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Summary:

The lonelygirl15 web series franchise has always drawn its success from its fans. But ever since its original creators changed their focus to branded content over original, that has literally been the case thanks to The Show is Yours project, which allowed members of the community […]

The lonelygirl15 web series franchise has always drawn its success from its fans. But ever since its original creators changed their focus to branded content over original, that has literally been the case thanks to The Show is Yours project, which allowed members of the community to submit their own series for production. And while the first round of the The Show Is Yours resulted in a bit of internal drama, it did keep the show’s brand going with minimal investment from EQAL and renewed fan engagement.

Two weeks ago, the second series to be commissioned under the TSIY banner, LG15: Outbreak launched under the creative lead of Gregory Austin McConnell, known originally to members of the fan community as Greg Mason, a fictional critic of LG15.

While it’s common for LG15 fans to create their own contributions to the series’ narrative, though, McConnell didn’t start off as a fan: “I really didn’t like the show,” he said via phone. “And being the sort of mean-spirited guy I am, I thought I’d give them a piece of my mind, so I created [Mason] within the universe of the show to criticize it.” However, the community responded positively to Mason’s comments, so he continued producing videos critiquing the show — and submitted his own idea when the second round of TSIY came up, figuring that he “could do a better job than they’re doing.”

The result, Outbreak, is a mystery-laden new entry focused around Crystal (Dani Martin), a mysterious and attractive young woman who refuses to discuss her past with her new YouTube friends, but appreciates the support they offer when, her first week in her new apartment, she experiences a strange break-in and advances from a creepy neighbor. The narrative so far is pretty light, with the focus on building up character taking precedence even over kinda-big plot developments like the Eiffel Tower being destroyed, but the fan interaction and use of text and video content is classic LG15.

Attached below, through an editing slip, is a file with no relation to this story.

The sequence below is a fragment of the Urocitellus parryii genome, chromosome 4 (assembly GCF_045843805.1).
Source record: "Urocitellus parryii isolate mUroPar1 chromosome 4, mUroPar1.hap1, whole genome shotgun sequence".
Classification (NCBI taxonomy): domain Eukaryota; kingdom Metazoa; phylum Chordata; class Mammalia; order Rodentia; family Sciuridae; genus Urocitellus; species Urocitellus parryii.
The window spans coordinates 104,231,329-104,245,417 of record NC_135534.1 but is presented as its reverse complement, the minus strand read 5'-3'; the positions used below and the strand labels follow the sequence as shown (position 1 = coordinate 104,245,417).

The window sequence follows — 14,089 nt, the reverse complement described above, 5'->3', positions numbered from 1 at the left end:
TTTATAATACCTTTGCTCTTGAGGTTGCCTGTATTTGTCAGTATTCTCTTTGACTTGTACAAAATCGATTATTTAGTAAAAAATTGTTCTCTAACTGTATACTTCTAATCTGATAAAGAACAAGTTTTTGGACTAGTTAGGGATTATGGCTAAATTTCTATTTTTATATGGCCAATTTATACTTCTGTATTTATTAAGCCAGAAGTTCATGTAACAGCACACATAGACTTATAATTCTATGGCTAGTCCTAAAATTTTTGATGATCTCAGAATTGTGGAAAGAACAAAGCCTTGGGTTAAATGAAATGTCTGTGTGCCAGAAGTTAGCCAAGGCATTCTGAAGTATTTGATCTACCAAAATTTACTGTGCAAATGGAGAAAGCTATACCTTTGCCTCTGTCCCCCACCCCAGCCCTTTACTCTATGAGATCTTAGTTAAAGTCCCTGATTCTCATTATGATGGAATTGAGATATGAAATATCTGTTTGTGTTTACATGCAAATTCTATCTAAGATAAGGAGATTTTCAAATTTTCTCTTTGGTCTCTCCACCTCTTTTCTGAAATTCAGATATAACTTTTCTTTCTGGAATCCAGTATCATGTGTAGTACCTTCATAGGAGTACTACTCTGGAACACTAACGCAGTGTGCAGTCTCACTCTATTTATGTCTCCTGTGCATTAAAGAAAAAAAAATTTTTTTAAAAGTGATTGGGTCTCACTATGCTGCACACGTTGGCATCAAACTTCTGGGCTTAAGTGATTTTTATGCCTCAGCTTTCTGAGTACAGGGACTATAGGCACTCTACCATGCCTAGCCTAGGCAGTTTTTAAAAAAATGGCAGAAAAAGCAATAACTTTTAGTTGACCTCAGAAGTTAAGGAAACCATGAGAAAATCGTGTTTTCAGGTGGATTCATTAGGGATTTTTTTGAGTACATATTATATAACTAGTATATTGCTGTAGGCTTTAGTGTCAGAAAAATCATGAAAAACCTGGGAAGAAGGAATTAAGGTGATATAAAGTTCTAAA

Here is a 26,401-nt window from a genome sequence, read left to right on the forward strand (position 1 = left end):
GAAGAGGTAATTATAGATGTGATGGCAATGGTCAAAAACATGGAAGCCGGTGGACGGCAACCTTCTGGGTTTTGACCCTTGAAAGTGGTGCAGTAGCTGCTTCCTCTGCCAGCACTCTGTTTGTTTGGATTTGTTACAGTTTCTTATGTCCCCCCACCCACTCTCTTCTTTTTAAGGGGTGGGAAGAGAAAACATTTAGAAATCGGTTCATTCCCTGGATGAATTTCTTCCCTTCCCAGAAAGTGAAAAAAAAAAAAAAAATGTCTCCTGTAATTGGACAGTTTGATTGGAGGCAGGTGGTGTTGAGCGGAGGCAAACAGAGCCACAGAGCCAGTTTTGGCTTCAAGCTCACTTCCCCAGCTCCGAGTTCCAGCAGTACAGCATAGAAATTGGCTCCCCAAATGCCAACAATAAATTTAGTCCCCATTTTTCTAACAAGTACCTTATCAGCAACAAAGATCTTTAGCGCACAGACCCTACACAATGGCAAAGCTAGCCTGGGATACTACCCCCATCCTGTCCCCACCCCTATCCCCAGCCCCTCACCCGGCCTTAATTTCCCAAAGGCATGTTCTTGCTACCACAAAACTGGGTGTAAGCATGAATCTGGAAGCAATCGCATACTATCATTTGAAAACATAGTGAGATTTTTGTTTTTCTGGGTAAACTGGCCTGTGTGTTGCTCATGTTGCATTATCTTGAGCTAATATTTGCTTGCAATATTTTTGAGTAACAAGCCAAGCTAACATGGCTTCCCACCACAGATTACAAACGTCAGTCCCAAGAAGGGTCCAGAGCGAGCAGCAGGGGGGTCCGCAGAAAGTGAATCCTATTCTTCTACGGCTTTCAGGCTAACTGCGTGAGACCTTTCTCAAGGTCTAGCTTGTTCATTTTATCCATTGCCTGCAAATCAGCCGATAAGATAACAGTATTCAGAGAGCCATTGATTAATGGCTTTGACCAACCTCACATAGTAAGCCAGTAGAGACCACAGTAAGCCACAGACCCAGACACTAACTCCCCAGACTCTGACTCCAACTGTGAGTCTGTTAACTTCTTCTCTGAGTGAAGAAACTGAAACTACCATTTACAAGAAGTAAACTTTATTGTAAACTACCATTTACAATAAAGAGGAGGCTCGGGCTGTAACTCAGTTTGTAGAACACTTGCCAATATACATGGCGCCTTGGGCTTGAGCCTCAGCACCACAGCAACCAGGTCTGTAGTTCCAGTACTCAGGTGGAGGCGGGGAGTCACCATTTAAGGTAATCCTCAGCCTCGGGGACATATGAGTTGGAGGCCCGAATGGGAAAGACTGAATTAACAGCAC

The only notable difference is that Outbreak videos are filmed with a lot more visual flair than previous LG15 installments — a change to the house style, but cleverly explained. In Crystal’s case, the production quality of her videos are explained by her being a film school dropout who studied editing and animation; in the case of Mason, whose updates are the biggest hint at the larger mystery at work here, the dreamy style fits his circumstances.

A Missouri-based filmmaker, McConnell found the $5000 budget sufficient for putting together the show, though his production company, Tempest Films, already had a full complement of production equipment. Outbreak is scheduled to run for eight weeks, with new video or text content being posted every day. “Now that I’m doing what they did,” said McConnell, “I understand exactly what it takes and the kind of investment you need.”

From the very first episode, he and his team have been working to make sure that they kept the audience fully engaged with the narrative, in some cases rewriting entire storylines when fan response went in an unexpected direction. “In the first episode, Crystal pulled a book out from a box,” McConnell said. “It was a last-minute prop, because what we wanted was for people to ask what was inside the box. But instead they focused on the book, so we had to sit down and figure out how to build the plot around the book instead.”

But McConnell sees this sort of twist as key to the interactive nature of LG15. “You can’t really run a show like this without looking at the fan perspective,” he said. “The show thrives on having an audience who’s willing to play along.”

  1. interesting article. it shines a bit of light on the difficulty of having “interactivity” in a webseries, something key to the original success of lonelygirl15, and mostly abandoned by new webseries today (to their detriment, i think).

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